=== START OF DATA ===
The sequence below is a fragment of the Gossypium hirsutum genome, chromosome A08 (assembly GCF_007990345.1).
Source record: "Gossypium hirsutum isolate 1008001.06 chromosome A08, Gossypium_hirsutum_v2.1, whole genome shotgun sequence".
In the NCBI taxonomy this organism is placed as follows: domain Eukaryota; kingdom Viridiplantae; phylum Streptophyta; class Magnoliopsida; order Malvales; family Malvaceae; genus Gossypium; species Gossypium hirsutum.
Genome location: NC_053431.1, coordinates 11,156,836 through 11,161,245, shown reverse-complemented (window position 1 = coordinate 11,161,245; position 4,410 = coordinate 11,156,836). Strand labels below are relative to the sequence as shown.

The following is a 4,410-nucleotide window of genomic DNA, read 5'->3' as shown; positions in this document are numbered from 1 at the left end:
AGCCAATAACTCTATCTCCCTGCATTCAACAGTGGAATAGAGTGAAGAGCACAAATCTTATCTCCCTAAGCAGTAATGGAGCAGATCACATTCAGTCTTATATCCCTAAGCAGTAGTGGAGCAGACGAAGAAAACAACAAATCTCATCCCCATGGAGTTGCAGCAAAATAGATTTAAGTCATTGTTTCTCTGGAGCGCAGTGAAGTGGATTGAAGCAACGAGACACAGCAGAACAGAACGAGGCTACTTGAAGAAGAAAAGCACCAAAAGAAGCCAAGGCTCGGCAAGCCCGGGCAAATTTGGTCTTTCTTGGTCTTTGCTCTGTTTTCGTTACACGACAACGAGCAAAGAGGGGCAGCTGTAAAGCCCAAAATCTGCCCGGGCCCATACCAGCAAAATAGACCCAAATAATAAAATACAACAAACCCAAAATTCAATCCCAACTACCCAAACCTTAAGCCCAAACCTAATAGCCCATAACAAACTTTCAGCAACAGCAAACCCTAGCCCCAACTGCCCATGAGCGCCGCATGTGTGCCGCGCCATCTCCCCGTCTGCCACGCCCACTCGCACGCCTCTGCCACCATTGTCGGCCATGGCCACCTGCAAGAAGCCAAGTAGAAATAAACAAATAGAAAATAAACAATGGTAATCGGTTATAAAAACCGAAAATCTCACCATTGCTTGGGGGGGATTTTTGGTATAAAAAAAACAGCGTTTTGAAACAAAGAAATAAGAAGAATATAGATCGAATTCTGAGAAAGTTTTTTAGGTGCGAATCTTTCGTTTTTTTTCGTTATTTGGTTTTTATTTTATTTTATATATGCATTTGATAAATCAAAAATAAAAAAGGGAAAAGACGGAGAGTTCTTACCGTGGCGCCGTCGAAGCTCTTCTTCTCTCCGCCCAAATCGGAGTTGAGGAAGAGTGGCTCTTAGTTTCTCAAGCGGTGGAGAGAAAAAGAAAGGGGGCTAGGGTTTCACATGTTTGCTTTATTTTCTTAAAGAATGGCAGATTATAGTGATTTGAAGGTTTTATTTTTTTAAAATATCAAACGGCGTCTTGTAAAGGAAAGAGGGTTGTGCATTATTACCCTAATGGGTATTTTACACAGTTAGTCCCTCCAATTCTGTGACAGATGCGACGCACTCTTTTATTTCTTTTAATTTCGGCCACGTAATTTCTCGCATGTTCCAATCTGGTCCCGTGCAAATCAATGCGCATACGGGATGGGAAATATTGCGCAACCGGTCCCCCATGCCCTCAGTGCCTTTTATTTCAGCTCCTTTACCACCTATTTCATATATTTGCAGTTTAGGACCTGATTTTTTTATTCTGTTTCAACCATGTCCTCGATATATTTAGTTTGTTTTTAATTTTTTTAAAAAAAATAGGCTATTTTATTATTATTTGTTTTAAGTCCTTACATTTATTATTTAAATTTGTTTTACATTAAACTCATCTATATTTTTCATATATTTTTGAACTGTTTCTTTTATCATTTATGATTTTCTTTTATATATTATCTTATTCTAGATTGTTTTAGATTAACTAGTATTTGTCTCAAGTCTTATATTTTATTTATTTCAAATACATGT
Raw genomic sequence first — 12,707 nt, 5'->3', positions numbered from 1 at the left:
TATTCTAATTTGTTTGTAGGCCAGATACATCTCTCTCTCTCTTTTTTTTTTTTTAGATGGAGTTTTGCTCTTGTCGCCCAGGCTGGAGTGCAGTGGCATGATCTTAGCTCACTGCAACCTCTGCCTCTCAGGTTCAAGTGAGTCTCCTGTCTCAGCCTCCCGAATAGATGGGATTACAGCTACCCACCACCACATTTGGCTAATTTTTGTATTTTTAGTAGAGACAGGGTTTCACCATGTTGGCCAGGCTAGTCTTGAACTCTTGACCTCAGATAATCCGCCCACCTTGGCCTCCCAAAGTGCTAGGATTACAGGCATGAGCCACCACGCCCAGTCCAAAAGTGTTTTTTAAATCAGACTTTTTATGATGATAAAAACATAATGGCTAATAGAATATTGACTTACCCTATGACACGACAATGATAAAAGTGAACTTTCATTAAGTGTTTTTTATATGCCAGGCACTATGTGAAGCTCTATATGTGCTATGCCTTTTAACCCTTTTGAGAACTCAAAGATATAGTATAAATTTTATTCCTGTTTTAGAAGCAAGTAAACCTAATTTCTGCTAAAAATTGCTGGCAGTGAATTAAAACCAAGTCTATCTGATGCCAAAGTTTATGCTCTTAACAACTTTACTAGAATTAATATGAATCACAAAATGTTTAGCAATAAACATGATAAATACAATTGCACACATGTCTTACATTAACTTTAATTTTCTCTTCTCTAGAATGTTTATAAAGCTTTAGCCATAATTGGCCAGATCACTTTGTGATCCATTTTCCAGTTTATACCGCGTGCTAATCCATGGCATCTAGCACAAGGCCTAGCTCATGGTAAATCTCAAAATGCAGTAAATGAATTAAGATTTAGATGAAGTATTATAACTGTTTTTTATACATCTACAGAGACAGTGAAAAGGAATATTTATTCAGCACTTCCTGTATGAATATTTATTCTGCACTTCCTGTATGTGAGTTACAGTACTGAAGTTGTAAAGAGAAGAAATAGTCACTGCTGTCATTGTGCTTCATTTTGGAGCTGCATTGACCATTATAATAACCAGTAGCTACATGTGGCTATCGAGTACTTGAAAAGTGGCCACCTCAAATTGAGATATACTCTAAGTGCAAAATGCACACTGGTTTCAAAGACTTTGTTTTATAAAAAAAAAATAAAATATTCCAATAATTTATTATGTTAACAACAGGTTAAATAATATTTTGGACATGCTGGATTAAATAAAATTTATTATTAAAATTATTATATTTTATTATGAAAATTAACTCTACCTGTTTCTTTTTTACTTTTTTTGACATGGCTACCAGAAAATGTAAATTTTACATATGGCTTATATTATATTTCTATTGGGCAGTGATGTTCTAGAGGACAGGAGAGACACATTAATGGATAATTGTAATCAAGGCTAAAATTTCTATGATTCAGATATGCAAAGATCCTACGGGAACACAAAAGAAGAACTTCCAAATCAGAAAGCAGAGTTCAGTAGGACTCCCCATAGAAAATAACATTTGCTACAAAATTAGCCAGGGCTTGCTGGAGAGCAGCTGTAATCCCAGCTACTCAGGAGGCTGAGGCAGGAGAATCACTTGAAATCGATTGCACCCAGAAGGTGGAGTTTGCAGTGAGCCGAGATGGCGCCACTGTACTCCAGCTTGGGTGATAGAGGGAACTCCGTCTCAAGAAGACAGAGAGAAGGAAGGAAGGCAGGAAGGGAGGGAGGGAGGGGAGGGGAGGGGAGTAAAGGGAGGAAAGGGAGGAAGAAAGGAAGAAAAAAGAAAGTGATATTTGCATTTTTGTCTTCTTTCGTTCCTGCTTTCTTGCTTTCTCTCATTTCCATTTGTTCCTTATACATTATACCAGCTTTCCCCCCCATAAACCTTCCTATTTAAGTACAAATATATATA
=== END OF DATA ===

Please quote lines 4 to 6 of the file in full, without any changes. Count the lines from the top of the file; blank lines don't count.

Genome location: NC_053431.1, coordinates 11,156,836 through 11,161,245, shown reverse-complemented (window position 1 = coordinate 11,161,245; position 4,410 = coordinate 11,156,836). Strand labels below are relative to the sequence as shown.

The following is a 4,410-nucleotide window of genomic DNA, read 5'->3' as shown; positions in this document are numbered from 1 at the left end:
AGCCAATAACTCTATCTCCCTGCATTCAACAGTGGAATAGAGTGAAGAGCACAAATCTTATCTCCCTAAGCAGTAATGGAGCAGATCACATTCAGTCTTATATCCCTAAGCAGTAGTGGAGCAGACGAAGAAAACAACAAATCTCATCCCCATGGAGTTGCAGCAAAATAGATTTAAGTCATTGTTTCTCTGGAGCGCAGTGAAGTGGATTGAAGCAACGAGACACAGCAGAACAGAACGAGGCTACTTGAAGAAGAAAAGCACCAAAAGAAGCCAAGGCTCGGCAAGCCCGGGCAAATTTGGTCTTTCTTGGTCTTTGCTCTGTTTTCGTTACACGACAACGAGCAAAGAGGGGCAGCTGTAAAGCCCAAAATCTGCCCGGGCCCATACCAGCAAAATAGACCCAAATAATAAAATACAACAAACCCAAAATTCAATCCCAACTACCCAAACCTTAAGCCCAAACCTAATAGCCCATAACAAACTTTCAGCAACAGCAAACCCTAGCCCCAACTGCCCATGAGCGCCGCATGTGTGCCGCGCCATCTCCCCGTCTGCCACGCCCACTCGCACGCCTCTGCCACCATTGTCGGCCATGGCCACCTGCAAGAAGCCAAGTAGAAATAAACAAATAGAAAATAAACAATGGTAATCGGTTATAAAAACCGAAAATCTCACCATTGCTTGGGGGGGATTTTTGGTATAAAAAAAACAGCGTTTTGAAACAAAGAAATAAGAAGAATATAGATCGAATTCTGAGAAAGTTTTTTAGGTGCGAATCTTTCGTTTTTTTTCGTTATTTGGTTTTTATTTTATTTTATATATGCATTTGATAAATCAAAAATAAAAAAGGGAAAAGACGGAGAGTTCTTACCGTGGCGCCGTCGAAGCTCTTCTTCTCTCCGCCCAAATCGGAGTTGAGGAAGAGTGGCTCTTAGTTTCTCAAGCGGTGGAGAGAAAAAGAAAGGGGGCTAGGGTTTCACATGTTTGCTTTATTTTCTTAAAGAATGGCAGATTATAGTGATTTGAAGGTTTTATTTTTTTAAAATATCAAACGGCGTCTTGTAAAGGAAAGAGGGTTGTGCATTATTACCCTAATGGGTATTTTACACAGTTAGTCCCTCCAATTCTGTGACAGATGCGACGCACTCTTTTATTTCTTTTAATTTCGGCCACGTAATTTCTCGCATGTTCCAATCTGGTCCCGTGCAAATCAATGCGCATACGGGATGGGAAATATTGCGCAACCGGTCCCCCATGCCCTCAGTGCCTTTTATTTCAGCTCCTTTACCACCTATTTCATATATTTGCAGTTTAGGACCTGATTTTTTTATTCTGTTTCAACCATGTCCTCGATATATTTAGTTTGTTTTTAATTTTTTTAAAAAAAATAGGCTATTTTATTATTATTTGTTTTAAGTCCTTACATTTATTATTTAAATTTGTTTTACATTAAACTCATCTATATTTTTCATATATTTTTGAACTGTTTCTTTTATCATTTATGATTTTCTTTTATATATTATCTTATTCTAGATTGTTTTAGATTAACTAGTATTTGTCTCAAGTCTTATATTTTATTTATTTCAAATACATGT